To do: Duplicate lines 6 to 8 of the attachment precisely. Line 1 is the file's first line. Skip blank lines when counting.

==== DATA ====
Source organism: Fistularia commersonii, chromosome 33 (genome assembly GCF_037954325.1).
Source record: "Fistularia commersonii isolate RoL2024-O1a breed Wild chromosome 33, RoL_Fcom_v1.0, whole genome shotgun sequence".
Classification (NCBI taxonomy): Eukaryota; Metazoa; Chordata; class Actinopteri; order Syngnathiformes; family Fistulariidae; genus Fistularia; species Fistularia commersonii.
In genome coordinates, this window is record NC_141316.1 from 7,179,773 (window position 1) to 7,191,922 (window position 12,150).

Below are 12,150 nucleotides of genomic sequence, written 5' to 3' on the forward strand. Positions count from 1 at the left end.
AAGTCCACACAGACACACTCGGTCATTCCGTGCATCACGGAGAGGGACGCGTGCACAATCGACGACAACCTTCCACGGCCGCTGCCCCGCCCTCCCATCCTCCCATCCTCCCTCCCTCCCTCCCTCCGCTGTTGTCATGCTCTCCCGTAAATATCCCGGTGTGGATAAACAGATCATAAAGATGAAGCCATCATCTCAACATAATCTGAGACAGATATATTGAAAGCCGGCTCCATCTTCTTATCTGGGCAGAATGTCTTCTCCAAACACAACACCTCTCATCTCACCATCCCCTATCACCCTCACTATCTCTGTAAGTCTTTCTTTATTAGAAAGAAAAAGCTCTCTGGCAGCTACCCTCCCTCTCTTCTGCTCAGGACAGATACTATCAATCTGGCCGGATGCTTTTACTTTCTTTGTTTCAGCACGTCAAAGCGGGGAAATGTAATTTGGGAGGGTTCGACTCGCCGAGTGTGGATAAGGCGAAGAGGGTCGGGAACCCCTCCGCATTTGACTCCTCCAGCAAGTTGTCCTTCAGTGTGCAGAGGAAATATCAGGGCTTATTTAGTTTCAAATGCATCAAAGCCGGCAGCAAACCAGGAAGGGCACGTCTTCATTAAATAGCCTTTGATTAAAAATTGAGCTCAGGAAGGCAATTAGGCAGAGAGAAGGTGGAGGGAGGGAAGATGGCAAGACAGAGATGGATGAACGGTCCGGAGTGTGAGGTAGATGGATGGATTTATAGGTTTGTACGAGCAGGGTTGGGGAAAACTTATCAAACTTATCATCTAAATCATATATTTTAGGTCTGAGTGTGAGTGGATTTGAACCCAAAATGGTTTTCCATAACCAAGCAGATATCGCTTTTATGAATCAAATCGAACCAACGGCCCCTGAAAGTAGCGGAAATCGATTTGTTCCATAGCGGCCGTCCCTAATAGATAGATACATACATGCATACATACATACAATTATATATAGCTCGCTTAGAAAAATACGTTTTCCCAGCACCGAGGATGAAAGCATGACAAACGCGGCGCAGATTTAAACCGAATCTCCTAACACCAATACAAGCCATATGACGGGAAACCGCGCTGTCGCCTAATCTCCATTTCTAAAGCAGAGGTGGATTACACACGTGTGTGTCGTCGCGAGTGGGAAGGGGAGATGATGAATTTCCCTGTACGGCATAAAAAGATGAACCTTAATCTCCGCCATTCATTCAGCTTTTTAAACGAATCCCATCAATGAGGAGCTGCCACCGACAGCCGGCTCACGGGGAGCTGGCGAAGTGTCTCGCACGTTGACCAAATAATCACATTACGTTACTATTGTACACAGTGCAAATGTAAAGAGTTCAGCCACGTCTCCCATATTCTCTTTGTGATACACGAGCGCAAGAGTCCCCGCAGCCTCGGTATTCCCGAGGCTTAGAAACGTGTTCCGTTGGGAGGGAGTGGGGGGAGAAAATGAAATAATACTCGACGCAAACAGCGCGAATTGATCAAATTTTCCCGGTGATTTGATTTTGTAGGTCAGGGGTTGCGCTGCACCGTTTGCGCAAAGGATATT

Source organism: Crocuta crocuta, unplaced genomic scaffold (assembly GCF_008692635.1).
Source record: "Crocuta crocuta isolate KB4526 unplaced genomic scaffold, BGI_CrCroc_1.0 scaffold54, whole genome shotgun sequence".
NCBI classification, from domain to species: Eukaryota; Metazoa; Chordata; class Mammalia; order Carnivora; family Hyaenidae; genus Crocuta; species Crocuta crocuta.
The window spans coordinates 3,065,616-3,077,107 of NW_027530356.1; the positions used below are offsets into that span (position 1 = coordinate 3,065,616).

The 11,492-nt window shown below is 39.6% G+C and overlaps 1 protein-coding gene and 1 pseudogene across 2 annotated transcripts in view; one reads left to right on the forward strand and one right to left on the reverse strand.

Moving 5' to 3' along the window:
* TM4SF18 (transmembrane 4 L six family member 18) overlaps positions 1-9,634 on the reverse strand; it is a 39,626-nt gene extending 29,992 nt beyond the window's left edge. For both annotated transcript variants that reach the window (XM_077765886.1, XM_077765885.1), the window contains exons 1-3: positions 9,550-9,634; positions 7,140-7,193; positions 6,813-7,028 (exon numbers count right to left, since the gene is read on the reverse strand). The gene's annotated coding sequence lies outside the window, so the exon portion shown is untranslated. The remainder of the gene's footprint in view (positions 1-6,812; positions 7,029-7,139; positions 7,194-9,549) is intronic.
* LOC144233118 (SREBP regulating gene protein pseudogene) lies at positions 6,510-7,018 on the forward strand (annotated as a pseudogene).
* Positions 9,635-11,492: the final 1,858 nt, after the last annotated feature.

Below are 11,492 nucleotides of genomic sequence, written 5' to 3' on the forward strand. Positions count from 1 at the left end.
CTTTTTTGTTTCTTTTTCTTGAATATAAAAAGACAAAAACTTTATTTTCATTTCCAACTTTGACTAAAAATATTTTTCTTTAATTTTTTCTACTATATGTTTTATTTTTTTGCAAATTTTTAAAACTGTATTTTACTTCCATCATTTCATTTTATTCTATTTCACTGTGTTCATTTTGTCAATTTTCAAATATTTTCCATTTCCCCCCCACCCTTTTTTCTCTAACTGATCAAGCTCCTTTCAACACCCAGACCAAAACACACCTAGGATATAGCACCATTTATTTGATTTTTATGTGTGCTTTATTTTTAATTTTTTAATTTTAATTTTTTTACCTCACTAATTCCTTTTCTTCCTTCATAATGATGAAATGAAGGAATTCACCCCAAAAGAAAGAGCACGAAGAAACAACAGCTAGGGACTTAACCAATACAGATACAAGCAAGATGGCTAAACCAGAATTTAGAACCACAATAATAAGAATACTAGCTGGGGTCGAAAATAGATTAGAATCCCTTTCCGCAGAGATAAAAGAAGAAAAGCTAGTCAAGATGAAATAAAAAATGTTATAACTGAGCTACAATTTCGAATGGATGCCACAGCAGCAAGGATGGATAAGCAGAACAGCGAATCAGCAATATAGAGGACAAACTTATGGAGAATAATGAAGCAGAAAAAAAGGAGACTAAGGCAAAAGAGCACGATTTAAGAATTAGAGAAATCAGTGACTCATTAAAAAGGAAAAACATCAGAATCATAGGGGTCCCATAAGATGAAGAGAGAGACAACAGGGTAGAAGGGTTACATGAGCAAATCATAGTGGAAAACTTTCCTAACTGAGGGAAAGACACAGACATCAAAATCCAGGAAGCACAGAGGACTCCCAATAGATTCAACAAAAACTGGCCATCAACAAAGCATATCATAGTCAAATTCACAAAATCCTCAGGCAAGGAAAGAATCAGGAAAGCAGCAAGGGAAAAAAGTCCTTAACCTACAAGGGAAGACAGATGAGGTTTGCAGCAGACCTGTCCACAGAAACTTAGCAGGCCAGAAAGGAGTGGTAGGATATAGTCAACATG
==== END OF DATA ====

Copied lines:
AAGTCCACACAGACACACTCGGTCATTCCGTGCATCACGGAGAGGGACGCGTGCACAATCGACGACAACCTTCCACGGCCGCTGCCCCGCCCTCCCATCCTCCCATCCTCCCTCCCTCCCTCCCTCCGCTGTTGTCATGCTCTCCCGTAAATATCCCGGTGTGGATAAACAGATCATAAAGATGAAGCCATCATCTCAACATAATCTGAGACAGATATATTGAAAGCCGGCTCCATCTTCTTATCTGGGCAGAATGTCTTCTCCAAACACAACACCTCTCATCTCACCATCCCCTATCACCCTCACTATCTCTGTAAGTCTTTCTTTATTAGAAAGAAAAAGCTCTCTGGCAGCTACCCTCCCTCTCTTCTGCTCAGGACAGATACTATCAATCTGGCCGGATGCTTTTACTTTCTTTGTTTCAGCACGTCAAAGCGGGGAAATGTAATTTGGGAGGGTTCGACTCGCCGAGTGTGGATAAGGCGAAGAGGGTCGGGAACCCCTCCGCATTTGACTCCTCCAGCAAGTTGTCCTTCAGTGTGCAGAGGAAATATCAGGGCTTATTTAGTTTCAAATGCATCAAAGCCGGCAGCAAACCAGGAAGGGCACGTCTTCATTAAATAGCCTTTGATTAAAAATTGAGCTCAGGAAGGCAATTAGGCAGAGAGAAGGTGGAGGGAGGGAAGATGGCAAGACAGAGATGGATGAACGGTCCGGAGTGTGAGGTAGATGGATGGATTTATAGGTTTGTACGAGCAGGGTTGGGGAAAACTTATCAAACTTATCATCTAAATCATATATTTTAGGTCTGAGTGTGAGTGGATTTGAACCCAAAATGGTTTTCCATAACCAAGCAGATATCGCTTTTATGAATCAAATCGAACCAACGGCCCCTGAAAGTAGCGGAAATCGATTTGTTCCATAGCGGCCGTCCCTAATAGATAGATACATACATGCATACATACATACAATTATATATAGCTCGCTTAGAAAAATACGTTTTCCCAGCACCGAGGATGAAAGCATGACAAACGCGGCGCAGATTTAAACCGAATCTCCTAACACCAATACAAGCCATATGACGGGAAACCGCGCTGTCGCCTAATCTCCATTTCTAAAGCAGAGGTGGATTACACACGTGTGTGTCGTCGCGAGTGGGAAGGGGAGATGATGAATTTCCCTGTACGGCATAAAAAGATGAACCTTAATCTCCGCCATTCATTCAGCTTTTTAAACGAATCCCATCAATGAGGAGCTGCCACCGACAGCCGGCTCACGGGGAGCTGGCGAAGTGTCTCGCACGTTGACCAAATAATCACATTACGTTACTATTGTACACAGTGCAAATGTAAAGAGTTCAGCCACGTCTCCCATATTCTCTTTGTGATACACGAGCGCAAGAGTCCCCGCAGCCTCGGTATTCCCGAGGCTTAGAAACGTGTTCCGTTGGGAGGGAGTGGGGGGAGAAAATGAAATAATACTCGACGCAAACAGCGCGAATTGATCAAATTTTCCCGGTGATTTGATTTTGTAGGTCAGGGGTTGCGCTGCACCGTTTGCGCAAAGGATATT

Source organism: Crocuta crocuta, unplaced genomic scaffold (assembly GCF_008692635.1).
Source record: "Crocuta crocuta isolate KB4526 unplaced genomic scaffold, BGI_CrCroc_1.0 scaffold54, whole genome shotgun sequence".